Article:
Three days after Young issued his memo, councilmember Carl DeMaio issued his own proposed budget (for next fiscal year) in which some of the same reforms were included.

“I am pleased to join my colleague Tony Young in proposing a comprehensive study and open dialogue on ways to enhance revenue streams into the city’s budget,” read DeMaio’s memo. “I have always believed that raising taxes and gutting city services are not the answers to our city’s budget challenges.”

Similarly, DeMaio supports using more volunteers in libraries, reduced appropriations for departmental spending, and a revenue audit.

In DeMaio’s budget, the councilmember identified $22.5 million in savings, balancing the budget without using one-time fees, which is currently proposed by the mayor. Among other budget-cutting measures, DeMaio suggests: eliminating the office of the assistant chief operating officer, asking the city’s redevelopment agencies to pay back some of the money owed to the city, becoming more cautious of hiring new personnel for city jobs, and implementing managed competition and other management-reform measures.

For more on the budget and the proposals from councilmembers Young and DeMaio, visit their respective websites at sandiego.gov.

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Comments
5

Amazingly bad Photoshop.

May 7, 2009

When will these idiots realize the only way to address a balanced budget is to get concessions from the unions and to restructure the pension mess?

Don't see any talk of these 2 points from either of these two.

May 12, 2009

You rock, Spliff.

May 9, 2009

Bat dork and boy blunder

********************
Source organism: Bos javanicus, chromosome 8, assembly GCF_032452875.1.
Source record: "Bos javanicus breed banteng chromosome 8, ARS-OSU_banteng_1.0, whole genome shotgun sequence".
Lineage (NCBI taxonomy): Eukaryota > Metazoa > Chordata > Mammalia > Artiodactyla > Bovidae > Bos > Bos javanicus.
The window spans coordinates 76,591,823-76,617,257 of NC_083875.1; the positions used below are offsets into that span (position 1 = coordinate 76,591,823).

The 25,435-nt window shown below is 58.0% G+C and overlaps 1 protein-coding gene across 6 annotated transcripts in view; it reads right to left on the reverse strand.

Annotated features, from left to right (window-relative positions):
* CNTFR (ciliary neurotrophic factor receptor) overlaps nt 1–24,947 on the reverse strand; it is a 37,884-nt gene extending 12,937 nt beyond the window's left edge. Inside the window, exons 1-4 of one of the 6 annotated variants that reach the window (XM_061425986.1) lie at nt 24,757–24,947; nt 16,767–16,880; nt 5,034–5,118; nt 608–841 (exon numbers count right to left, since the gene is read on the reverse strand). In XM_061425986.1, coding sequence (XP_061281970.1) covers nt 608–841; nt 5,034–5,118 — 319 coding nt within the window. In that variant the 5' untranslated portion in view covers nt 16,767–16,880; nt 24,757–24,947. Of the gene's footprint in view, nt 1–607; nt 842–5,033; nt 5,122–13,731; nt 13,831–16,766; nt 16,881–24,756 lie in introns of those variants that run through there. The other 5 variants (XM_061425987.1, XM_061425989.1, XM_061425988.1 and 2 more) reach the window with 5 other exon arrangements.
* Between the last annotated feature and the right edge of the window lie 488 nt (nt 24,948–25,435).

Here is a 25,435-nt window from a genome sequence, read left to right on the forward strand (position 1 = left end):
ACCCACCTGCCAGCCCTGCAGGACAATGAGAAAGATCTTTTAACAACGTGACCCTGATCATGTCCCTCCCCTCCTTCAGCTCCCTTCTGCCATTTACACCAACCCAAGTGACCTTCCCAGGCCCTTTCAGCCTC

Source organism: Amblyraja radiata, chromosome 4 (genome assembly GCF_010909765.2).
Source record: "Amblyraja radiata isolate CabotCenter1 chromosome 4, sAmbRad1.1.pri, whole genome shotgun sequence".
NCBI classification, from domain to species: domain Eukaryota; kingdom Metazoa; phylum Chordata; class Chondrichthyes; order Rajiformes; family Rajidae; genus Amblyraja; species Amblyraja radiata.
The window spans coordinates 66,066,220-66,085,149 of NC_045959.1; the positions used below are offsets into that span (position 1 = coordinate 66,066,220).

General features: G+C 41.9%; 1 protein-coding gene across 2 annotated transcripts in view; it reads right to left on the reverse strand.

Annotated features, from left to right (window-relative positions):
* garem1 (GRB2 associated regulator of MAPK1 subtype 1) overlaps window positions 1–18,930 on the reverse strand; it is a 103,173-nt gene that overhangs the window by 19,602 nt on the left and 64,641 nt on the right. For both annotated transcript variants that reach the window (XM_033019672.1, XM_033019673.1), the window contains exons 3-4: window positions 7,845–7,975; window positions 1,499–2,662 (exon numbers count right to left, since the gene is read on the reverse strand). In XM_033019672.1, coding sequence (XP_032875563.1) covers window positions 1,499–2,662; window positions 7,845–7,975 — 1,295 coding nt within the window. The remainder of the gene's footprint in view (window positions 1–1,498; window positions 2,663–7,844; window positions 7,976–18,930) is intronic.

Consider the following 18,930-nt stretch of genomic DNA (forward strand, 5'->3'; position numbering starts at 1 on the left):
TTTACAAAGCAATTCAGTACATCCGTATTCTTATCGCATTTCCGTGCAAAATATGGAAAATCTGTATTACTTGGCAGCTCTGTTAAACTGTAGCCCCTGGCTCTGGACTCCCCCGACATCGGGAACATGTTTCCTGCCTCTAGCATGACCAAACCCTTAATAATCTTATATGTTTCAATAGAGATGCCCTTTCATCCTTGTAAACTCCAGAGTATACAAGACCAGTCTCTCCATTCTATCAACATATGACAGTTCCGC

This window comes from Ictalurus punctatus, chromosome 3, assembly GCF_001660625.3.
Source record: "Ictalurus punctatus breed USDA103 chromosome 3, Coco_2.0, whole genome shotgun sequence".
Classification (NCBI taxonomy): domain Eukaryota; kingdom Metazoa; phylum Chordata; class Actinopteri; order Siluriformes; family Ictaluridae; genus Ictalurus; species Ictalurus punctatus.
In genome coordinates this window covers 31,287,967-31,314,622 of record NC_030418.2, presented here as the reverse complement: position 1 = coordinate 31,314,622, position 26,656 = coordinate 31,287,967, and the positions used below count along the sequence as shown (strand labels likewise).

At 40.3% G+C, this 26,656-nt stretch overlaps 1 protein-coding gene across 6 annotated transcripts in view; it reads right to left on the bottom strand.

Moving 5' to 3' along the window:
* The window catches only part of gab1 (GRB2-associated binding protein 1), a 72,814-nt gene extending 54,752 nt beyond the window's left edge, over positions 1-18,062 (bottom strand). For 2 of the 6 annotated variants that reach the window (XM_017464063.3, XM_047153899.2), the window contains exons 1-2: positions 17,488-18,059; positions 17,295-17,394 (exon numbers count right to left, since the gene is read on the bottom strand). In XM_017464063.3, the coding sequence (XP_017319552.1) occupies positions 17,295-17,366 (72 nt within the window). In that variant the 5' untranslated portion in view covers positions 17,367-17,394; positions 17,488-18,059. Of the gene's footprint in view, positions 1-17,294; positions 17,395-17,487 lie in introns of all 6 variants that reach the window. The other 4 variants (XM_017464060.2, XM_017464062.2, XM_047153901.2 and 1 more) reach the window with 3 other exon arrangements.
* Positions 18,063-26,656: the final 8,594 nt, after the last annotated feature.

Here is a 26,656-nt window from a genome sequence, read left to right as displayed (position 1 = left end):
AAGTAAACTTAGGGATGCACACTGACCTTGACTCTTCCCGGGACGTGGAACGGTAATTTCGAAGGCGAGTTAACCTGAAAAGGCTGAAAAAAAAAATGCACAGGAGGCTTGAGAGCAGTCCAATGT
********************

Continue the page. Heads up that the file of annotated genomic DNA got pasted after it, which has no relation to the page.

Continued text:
May 8, 2009

When will these idiots realize the only way to address a balanced budget is to get concessions from the unions and to restructure the pension mess?

Don't see any talk of these 2 points from either of these two.

By SanDiegoParrothead

Are you serious?

DeMaio has been all over the pension scam for the last 3-4 years.

Pay attention parrothead!

May 12, 2009

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4S Ranch Allied Gardens Alpine Baja Balboa Park Bankers Hill Barrio Logan Bay Ho Bay Park Black Mountain Ranch Blossom Valley Bonita Bonsall Borrego Springs Boulevard Campo Cardiff-by-the-Sea Carlsbad Carmel Mountain Carmel Valley Chollas View Chula Vista City College City Heights Clairemont College Area Coronado CSU San Marcos Cuyamaca College Del Cerro Del Mar Descanso Downtown San Diego Eastlake East Village El Cajon Emerald Hills Encanto Encinitas Escondido Fallbrook Fletcher Hills Golden Hill Grant Hill Grantville Grossmont College Guatay Harbor Island Hillcrest Imperial Beach Imperial Valley Jacumba Jamacha-Lomita Jamul Julian Kearny Mesa Kensington La Jolla Lakeside La Mesa Lemon Grove Leucadia Liberty Station Lincoln Acres Lincoln Park Linda Vista Little Italy Logan Heights Mesa College Midway District MiraCosta College Miramar Miramar College Mira Mesa Mission Beach Mission Hills Mission Valley Mountain View Mount Hope Mount Laguna National City Nestor Normal Heights North Park Oak Park Ocean Beach Oceanside Old Town Otay Mesa Pacific Beach Pala Palomar College Palomar Mountain Paradise Hills Pauma Valley Pine Valley Point Loma Point Loma Nazarene Potrero Poway Rainbow Ramona Rancho Bernardo Rancho Penasquitos Rancho San Diego Rancho Santa Fe Rolando San Carlos San Marcos San Onofre Santa Ysabel Santee San Ysidro Scripps Ranch SDSU Serra Mesa Shelltown Shelter Island Sherman Heights Skyline Solana Beach Sorrento Valley Southcrest South Park Southwestern College Spring Valley Stockton Talmadge Temecula Tierrasanta Tijuana UCSD University City University Heights USD Valencia Park Valley Center Vista Warner Springs